Welcome to this week’s Research Roundup. These Friday posts aim to inform our readers about the many stories that relate to animal research each week. Do you have an animal research story we should include in next week’s Research Roundup? You can send it to us via our Facebook page or through the contact form on the website.
- Dying organs restored in baby, thanks to research in pigs. When tissue is injured, your body kicks into gear to replace it; in cases such as a stroke or heart attack, replacement by scar tissue occurs. Scar tissue, is “non-functional”, so your heart is weaker when normal tissue is replaced by scar tissue. Research in pigs has shown that injecting mitochondria into tissue after damage can result in the revival of tissue, instead of scar tissue being formed — and this is what was done, when Georgia Bowen was born by caesarean section and then experienced a heart attack, ultimately saving her life. This is a heart-warming example of the vital role that animal research plays in saving and improving our quality of life.
- Anti-aging drug trial which rejuvenated the immune system a success. A recent clinical trial has found that a new class of experimental drugs, mTOR inhibitors, rejuvenates the immune system, protecting the elderly from infections. This work was made possible, by previous animal research, and in the current study, efficacy testing in rats. Published in Science Translational Medicine.
- Diet can improve effectiveness of cancer treatment. Two recent mouse studies show that the right diet can boost potency of cancer drugs. Researchers in Boston found that adding the amino acid histidine improved the efficacy of chemotherapy drugs against leukaemia cells. This adds to findings from earlier this month where another research group discovered that using diet to influence insulin levels in mice could boost the potency of cancer drugs. The next step will be trying to translate these results into humans. Both articles were published in Nature.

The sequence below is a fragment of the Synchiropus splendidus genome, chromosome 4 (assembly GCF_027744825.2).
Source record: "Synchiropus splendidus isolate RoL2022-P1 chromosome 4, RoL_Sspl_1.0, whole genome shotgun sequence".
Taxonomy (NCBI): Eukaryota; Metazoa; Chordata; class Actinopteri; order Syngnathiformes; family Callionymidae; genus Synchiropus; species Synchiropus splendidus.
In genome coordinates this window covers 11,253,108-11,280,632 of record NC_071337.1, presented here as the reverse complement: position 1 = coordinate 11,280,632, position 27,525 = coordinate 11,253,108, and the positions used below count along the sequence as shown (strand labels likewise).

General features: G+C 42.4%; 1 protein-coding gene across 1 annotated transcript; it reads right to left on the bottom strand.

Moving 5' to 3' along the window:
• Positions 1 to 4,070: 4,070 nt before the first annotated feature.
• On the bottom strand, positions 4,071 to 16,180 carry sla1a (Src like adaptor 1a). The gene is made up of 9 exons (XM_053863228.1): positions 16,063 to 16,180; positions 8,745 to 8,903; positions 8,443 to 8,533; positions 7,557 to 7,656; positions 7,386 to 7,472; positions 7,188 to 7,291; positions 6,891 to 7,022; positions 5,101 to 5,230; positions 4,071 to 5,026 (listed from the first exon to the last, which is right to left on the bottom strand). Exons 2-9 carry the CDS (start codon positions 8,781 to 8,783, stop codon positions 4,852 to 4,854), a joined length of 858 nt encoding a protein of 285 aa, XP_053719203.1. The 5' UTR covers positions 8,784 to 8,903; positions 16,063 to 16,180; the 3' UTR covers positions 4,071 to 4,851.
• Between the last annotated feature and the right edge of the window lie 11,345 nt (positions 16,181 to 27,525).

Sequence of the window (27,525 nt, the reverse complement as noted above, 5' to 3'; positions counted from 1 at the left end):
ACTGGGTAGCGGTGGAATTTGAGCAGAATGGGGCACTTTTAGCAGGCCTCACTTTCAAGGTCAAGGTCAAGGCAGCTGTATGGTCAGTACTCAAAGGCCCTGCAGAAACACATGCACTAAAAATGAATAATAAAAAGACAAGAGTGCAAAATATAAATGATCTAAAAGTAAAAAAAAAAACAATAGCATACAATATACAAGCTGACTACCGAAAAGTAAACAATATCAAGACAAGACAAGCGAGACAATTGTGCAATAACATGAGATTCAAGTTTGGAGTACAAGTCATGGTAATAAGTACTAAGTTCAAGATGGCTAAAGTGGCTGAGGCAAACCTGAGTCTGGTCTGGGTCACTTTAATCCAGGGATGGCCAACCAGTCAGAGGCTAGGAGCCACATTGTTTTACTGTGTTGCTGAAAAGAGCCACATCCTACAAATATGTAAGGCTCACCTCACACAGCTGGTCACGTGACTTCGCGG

- Computer models continue to improve in assessing chemical safety. Recent research, led by Thomas Hartung, reports than a new algorithm can accurately predict certain toxic outcomes. By taking data associated with 10,000 chemicals and over 850,000 animal tests, Hartung’s team created a computer model that could assess how similar new chemicals were to existing ones in the database and predict for nine different toxic outcomes with higher accuracy than existing animal tests. Nature noted that this is unlikely to be the beginning of the end for animal safety tests, “animal tests are harder to replace when it comes to assessing more complex harms, such as whether a chemical will cause cancer or interfere with fertility”. Paper was published in Toxicological Sciences.
- Johnson & Johnson ordered to pay $4.7bn in talc-cancer case. The link between ovarian cancer and talc powder use has long been debated. We have previously weighed the evidence, comparing human and animal studies, and found it lacking. Now in an interesting turn of events, a jury in Missouri has awarded 22 women, $550m in compensation and added $4.1bn in punitive damages. It is likely, like the previous cases against Johnson & Johnson, that this case will be appealed and the verdict reversed, given the current lack of evidence. What are your thoughts?